Advent Calendar of Witches, Day 22, Marie Laveau

By all accounts Marie Laveau was a profoundly ethical person, generous and kind. She attended mass at St. Louis Cathedral every day, visited the imprisoned, nursed the sick during outbreaks of yellow fever with plant medicines that were far more effective than anything the doctors had to offer, and invited Choctaw women displaced once again from their land by the U. S. government to set up camp in her own front yard.

Though she was known as a Vodou queen, she was also described as a conjure woman. The historian Martha Ward explains, “Conjure is the ‘magical means of transforming reality.’ Conjurers see and understand things most people cannot. They exist in two realities, use two kinds of consciousness – one for consensual realities and the other for the spiritual realms. Thus, a conjurer, like all mystics and visionaries, is two-headed.”

To be two-headed is not the same thing as being two-faced. To be two-faced is, for example, a complicated cotillion of upper crust manners where no one, not even the journalists at the daily paper, ever mentions the 4th of July V.P. Fair you’ve been going to for your whole childhood is a cursory whitewash of an acronym for the Veiled Prophet, a decades old Klan reference of a banner the two-faced person might call patriotism.  A two-headed person, on the other hand, like someone with the double-consciousness W.E.B. DuBois wrote about in The Souls of Black Folks. He explains “the Negro is a sort of seventh son, born with a veil, and gifted with second-sight in this American world,—a world which yields him no true self-consciousness, but only lets him see himself through the revelation of the other world.” He also praises that sight that aids African Americans in surviving in a white supremacist society, the wisdom to convey different messages to different people at once.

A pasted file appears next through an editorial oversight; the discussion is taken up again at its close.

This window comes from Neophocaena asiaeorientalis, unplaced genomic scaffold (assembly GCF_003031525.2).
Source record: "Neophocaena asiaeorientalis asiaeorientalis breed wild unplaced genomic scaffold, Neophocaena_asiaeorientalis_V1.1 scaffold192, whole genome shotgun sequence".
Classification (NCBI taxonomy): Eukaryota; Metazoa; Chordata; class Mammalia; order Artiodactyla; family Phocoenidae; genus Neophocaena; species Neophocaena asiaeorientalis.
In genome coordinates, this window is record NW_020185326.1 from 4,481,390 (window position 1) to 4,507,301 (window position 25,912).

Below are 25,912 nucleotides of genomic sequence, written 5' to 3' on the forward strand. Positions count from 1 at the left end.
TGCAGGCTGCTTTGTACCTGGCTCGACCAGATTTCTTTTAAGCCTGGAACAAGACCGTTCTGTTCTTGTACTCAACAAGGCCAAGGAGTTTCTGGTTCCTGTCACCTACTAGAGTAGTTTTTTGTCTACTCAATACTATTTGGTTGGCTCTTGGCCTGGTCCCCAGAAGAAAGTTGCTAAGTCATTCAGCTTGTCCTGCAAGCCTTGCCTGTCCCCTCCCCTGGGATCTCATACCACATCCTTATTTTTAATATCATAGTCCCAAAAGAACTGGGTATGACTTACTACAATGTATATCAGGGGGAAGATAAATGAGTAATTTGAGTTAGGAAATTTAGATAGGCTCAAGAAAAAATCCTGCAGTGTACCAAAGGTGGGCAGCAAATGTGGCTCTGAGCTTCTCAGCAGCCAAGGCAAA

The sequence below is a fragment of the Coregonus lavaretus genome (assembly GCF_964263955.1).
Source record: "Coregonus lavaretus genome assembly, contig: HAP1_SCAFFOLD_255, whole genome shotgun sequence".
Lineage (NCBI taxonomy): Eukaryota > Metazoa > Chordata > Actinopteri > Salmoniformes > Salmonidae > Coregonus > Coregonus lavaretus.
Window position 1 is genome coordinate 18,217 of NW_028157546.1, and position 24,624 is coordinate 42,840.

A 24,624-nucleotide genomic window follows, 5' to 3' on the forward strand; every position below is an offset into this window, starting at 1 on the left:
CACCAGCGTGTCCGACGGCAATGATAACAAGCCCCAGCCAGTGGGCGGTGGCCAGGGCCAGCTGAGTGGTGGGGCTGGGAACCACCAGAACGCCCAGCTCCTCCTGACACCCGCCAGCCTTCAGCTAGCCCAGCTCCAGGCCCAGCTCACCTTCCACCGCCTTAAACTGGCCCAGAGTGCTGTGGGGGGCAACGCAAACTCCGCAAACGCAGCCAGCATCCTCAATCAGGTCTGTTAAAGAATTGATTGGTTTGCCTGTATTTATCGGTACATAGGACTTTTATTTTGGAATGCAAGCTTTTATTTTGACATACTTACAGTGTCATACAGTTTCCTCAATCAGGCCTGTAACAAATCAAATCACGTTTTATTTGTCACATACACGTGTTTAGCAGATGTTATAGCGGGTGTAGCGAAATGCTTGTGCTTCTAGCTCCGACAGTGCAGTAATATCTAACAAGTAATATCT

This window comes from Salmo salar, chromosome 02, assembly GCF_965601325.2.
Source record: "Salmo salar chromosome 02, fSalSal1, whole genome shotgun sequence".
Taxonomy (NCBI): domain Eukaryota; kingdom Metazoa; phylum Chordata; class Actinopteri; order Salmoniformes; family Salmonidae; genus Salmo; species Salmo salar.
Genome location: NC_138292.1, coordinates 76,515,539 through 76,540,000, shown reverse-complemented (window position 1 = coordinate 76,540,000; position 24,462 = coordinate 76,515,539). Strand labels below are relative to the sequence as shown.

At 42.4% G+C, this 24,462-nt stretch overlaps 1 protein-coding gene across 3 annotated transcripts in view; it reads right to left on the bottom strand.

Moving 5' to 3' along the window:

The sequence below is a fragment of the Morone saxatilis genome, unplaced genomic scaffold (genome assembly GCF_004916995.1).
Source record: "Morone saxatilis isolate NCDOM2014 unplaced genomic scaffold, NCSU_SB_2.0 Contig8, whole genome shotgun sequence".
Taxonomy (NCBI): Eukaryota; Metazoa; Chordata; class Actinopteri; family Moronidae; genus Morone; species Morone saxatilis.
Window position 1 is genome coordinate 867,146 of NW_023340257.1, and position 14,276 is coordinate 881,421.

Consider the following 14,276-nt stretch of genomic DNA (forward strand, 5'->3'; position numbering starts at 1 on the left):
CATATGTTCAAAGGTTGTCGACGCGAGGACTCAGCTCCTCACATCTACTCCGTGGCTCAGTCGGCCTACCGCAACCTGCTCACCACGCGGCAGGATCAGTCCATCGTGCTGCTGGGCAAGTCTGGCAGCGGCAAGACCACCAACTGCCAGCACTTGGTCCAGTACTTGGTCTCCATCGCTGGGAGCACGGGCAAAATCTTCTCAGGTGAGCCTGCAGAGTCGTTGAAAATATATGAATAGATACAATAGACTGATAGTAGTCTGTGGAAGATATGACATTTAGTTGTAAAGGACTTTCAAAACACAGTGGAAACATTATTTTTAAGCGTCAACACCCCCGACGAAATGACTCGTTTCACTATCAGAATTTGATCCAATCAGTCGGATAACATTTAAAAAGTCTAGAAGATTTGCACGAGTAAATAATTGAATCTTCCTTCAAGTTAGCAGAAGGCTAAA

When I heard Marie Laveau’s story, I heard not the secret language in the dance of the snake or the rootwork, though there is an echo of so much beauty there, something for other audiences I am grateful to underhear. But for me the message of the sermon is to look to the jurisprudence of our consensual realities. I hear her saying to get smarter about the system and faster. To understand the man outside the U. S. Post Office gathering signatures for House Bill No. 1427 to amend the Historic Preservation Act is selling another century of cheap sheet-metal Confederates marching across our parks. To know that the procedures to change the name of Robert E. Lee elementary school can be found in the School Board By-Laws under Section F. Facilities Development, sub-section FF. Facility Names.

My formula for understanding witchcraft has been witch = accusation + fire, but no one ever burned Marie Laveau for anything. The whole city of New Orleans, they say, came to her for help or advice at some time or another. And yet she was never hauled before a court. This contradicts everything I have learned about witchcraft, about the cruelty in people afraid their power is slipping, and about the operations of 19th century slaveholding societies.

Nevertheless, the story the archives tell about the charmed work accomplished by Marie Laveau is clear. Her subterfuge in the service of social justice took the form of uncorrupted generosity. And she was loved in return by the neighbors to whom she opened her home and steady listening ear. Not long after her death Lafcadio Hearn wrote in an obituary in The Daily City Item that she was “one of the kindest women who ever lived.”

It feels like magic to read it and magic to tell it; yet also so very ordinary that you or I might even try our own hands at such a simple spell as this. 

You can read this essay in its entirety at Zone 3.

Published by Kathryn Nuernberger

Kathryn Nuernberger's latest books are THE WITCH OF EYE (Sarabande), an essay collection about witches and witch trials coming out in February 2021, and RUE (BOA, 2020), a collection of poems about plants historically used for birth control and pissed off feelings about patriarchal bullshit. The End of Pink (BOA 2016) won the James Laughlin Prize from the Academy of American Poets. Her collection of lyric essays is Brief Interviews with the Romantic Past (The Ohio State University Press, 2017). A recipient of fellowships from the NEA, American Antiquarian Society, Bakken Museum of Electricity in Life, H. J. Andrews Research Forest, She teaches in the creative writing program at University of Minnesota. Recent work appears in 32 Poems, Cincinnati Review, Copper Nickel, Gulf Coast, Paris Review, The Southern Review, and Waxwing.

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